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What hypotheses has the evolutionary approach generated regarding altruism?

  • Altruism: Refers to a desire to help others, even at the risk of one’s own well-being.

  • Theory of inclusive fitness: Organisms are motivated to enhance their own survival and reproductive potential, as well as the survival and reproductive potential of those who are genetically similar to them.

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  • Hypothesis A: Helping behaviour increases as the degree of genetic overlap increases between the helper and the recipient.

  • Hypothesis B: Helping behaviour increases as the reproductive potential of one’s kin member (i.e., relative) increases.

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  • Asked participants to imagine that people were asleep in a rapidly burning building.

  • Told participants they could only rescue one person.

  • Asked participants to indicate who they would be most willing to save.

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Tendency to Help

.50 .25 .125 .00

Degree of Genetic Overlap

Highly Related

Not Related

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Tendency to Help

1 10 18 45 75

Age of Kin (Years)

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Tendency to Help

Healthy

Sick

.50 .25 .125

Degree of Genetic Overlap

Highly Related

Not Highly Related

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What hypotheses has the evolutionary approach generated regarding sex differences in the desire for sexual variety?

  • Females and males differ in their reproductive capacity and the minimal parental investment that is required to produce an offspring.

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  • Females: Can bear 8 – 12 offspring across the lifespan.

  • Males: Can bear an almost unlimited number of offspring across the lifespan (maximum recorded to date: 900).

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  • Females: Carry and nourish fetus for 9 months; nurse child after birth; during lactation, ovulation is suppressed.

  • Males: Engage in copulation.

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  • Females: Employ strategies that restrict copulation to males who are able to provide care and resources for the offspring.

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  • Hypothesis A: Males are less discriminating in their selection of sexual partners than females.

  • Hypothesis B: Males are inclined to seek more sexual partners than females.

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  • Clark and Hatfield (1984)

  • Had confederates approach students of the opposite sex on campus.

  • After saying “Hi, I’ve been noticing you around campus lately and I find you very attractive,” the confederates asked the students 1 of 3 questions:

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Percent Who Agreed psychologists have generated 2 interrelated hypotheses regarding sex differences in the desire for sexual variety:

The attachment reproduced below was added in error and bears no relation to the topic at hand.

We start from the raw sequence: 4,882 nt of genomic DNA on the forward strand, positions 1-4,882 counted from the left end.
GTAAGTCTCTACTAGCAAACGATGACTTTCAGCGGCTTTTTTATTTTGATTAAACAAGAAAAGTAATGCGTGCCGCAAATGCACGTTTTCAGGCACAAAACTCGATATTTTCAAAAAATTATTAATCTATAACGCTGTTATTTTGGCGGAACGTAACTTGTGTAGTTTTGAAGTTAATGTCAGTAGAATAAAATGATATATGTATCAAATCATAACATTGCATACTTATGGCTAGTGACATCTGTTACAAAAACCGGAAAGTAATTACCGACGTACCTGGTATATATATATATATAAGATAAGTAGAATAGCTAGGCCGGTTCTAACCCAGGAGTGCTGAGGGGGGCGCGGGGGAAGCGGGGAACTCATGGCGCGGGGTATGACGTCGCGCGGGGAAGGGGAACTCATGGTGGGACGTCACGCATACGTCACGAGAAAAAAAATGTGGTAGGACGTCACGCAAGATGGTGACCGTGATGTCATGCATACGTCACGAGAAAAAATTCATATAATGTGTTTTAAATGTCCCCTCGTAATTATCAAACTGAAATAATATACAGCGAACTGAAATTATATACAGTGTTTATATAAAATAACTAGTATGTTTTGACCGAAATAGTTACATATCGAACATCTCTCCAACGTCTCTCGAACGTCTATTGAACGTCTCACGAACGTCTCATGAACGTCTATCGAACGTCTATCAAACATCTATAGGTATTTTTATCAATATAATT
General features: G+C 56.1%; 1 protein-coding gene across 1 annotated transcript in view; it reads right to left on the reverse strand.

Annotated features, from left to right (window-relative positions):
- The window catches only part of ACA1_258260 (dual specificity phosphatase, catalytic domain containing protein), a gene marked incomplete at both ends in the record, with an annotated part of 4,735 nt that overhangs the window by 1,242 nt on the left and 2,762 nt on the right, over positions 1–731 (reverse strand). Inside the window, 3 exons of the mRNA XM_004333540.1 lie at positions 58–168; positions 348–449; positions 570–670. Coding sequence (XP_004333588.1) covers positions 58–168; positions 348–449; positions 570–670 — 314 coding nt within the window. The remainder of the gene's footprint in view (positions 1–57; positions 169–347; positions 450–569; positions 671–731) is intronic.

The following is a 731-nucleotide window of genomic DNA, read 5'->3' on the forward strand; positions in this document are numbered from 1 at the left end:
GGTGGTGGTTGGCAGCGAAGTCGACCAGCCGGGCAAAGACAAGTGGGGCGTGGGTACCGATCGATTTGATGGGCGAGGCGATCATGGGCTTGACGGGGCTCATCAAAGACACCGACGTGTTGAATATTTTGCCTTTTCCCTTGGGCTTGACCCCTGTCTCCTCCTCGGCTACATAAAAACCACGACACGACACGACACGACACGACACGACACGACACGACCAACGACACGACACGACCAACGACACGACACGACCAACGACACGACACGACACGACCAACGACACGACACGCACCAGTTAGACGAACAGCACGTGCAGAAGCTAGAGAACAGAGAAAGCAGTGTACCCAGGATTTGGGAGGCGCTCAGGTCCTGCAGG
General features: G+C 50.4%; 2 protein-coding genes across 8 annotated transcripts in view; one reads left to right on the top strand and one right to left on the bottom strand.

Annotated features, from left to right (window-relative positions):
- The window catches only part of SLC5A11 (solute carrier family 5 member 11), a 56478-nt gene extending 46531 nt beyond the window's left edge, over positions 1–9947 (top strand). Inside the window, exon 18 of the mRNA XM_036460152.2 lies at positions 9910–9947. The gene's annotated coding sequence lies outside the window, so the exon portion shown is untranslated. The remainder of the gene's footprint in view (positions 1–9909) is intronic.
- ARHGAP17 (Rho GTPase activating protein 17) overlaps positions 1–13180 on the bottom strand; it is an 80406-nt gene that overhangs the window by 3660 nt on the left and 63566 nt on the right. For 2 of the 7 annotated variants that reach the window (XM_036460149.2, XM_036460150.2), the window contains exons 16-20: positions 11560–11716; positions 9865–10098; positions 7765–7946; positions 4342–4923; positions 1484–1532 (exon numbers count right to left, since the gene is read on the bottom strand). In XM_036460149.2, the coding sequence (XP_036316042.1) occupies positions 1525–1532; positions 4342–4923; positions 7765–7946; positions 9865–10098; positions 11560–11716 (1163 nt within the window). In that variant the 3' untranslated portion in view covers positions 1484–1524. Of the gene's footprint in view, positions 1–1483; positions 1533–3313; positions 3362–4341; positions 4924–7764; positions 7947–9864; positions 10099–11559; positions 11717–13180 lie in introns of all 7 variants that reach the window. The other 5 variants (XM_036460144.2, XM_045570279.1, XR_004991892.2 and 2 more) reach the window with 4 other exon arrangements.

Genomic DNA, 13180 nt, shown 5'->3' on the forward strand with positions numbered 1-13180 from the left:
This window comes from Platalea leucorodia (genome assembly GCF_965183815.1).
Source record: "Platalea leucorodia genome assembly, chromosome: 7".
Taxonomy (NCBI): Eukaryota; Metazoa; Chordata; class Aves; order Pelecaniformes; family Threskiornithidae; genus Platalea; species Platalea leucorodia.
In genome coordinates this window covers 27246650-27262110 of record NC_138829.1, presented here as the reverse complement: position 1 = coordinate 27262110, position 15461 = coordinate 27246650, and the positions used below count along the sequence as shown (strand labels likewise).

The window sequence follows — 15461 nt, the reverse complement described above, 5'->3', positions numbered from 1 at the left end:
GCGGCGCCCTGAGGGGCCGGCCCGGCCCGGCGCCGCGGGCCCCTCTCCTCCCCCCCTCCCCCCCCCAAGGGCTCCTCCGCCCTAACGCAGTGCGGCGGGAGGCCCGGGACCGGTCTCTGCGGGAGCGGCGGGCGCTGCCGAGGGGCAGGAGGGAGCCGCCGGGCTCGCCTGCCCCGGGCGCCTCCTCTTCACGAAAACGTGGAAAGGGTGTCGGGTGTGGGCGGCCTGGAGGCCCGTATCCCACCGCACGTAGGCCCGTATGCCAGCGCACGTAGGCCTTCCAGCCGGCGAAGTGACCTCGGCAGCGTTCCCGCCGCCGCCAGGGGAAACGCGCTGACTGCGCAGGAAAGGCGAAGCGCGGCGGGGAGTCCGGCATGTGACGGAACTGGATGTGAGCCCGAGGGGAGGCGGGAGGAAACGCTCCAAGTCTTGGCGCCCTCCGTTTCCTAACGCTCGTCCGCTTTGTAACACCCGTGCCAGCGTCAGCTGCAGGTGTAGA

MaleFemale

“Would you go out on a date with me tonight?”

50 55

“Would you go back to my apartment with me tonight?”

69 6

“Would you have sex with me tonight?”

75 0

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  • Buss and Schmitt (1993)

  • Asked unmarried participants how many sex partners they would like to have through to the end of their lives.

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20

Males

15

DesiredNumber of Partners

10

Females

5

0

1 2 3 4 5 10 20 Life

Time (Years)

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What hypotheses has the evolutionary approach generated regarding sex differences in jealousy
What hypotheses has the evolutionary approach generated regarding sex differences in jealousy?

  • Evolutionary psychologists maintain that, once a mate has been selected with whom to copulate, males and females encounter different adaptive problems.

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  • Males: Must ensure that their mates do not copulate with other males, as this would result in uncertainty regarding the paternity of offspring.

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  • Hypothesis A: Females are more likely than males to become jealous in response to cues that suggest emotional infidelity.

  • Hypothesis B: Males are more likely than females to become jealous in response to cues that suggest sexual infidelity.

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  • Buss et al. (1992; see also Buunk et al., 1996; Miller & Maner, 2009; Schutzwohl & Kock, 2004):

  • Presented participants with the following dilemma:

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  • Think of a serious, committed romantic relationship that you had in the past, that you currently have, or that you would like to have. Imagine that you discover that the person with whom you’ve been seriously involved has become interested in someone else. Of the following, what would distress or upset you more?

  • Imagining your partner forming a deep emotional attachment to that person.

  • Imagining your partner enjoying passionate sexual intercourse with that other person.

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  • Results consistent with Hypotheses A and B. had in the past, that you currently have, or that you would like to have. Imagine that you discover that the person with whom you’ve been seriously involved has become interested in someone else. Of the following, what would distress or upset you more?

Percentage Reporting More Distress to Sexual Infidelity

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Psychology 305


The Biological Perspective had in the past, that you currently have, or that you would like to have. Imagine that you discover that the person with whom you’ve been seriously involved has become interested in someone else. Of the following, what would distress or upset you more?

  • 1. What are the basic principles of evolutionary theory?

  • How have the basic principles of evolutionary theory been adapted to the study of personality?

  • 3. What hypotheses has the evolutionary approach generated regarding (a) altruism, (b) sex differences in the desire for sexual variety, and (c) sex differences in jealousy?